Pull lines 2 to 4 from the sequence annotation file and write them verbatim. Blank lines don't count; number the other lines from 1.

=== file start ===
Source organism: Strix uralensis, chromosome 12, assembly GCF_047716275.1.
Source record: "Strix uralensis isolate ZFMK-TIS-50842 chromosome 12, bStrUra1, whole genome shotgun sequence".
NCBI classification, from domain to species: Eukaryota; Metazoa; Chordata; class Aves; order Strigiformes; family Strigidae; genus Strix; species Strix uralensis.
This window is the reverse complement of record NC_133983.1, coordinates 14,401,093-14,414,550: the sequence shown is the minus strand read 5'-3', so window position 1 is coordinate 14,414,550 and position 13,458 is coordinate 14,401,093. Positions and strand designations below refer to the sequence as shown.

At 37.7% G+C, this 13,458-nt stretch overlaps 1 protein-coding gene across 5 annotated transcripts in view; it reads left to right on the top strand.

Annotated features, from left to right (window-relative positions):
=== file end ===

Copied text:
Source record: "Strix uralensis isolate ZFMK-TIS-50842 chromosome 12, bStrUra1, whole genome shotgun sequence".
NCBI classification, from domain to species: Eukaryota; Metazoa; Chordata; class Aves; order Strigiformes; family Strigidae; genus Strix; species Strix uralensis.
This window is the reverse complement of record NC_133983.1, coordinates 14,401,093-14,414,550: the sequence shown is the minus strand read 5'-3', so window position 1 is coordinate 14,414,550 and position 13,458 is coordinate 14,401,093. Positions and strand designations below refer to the sequence as shown.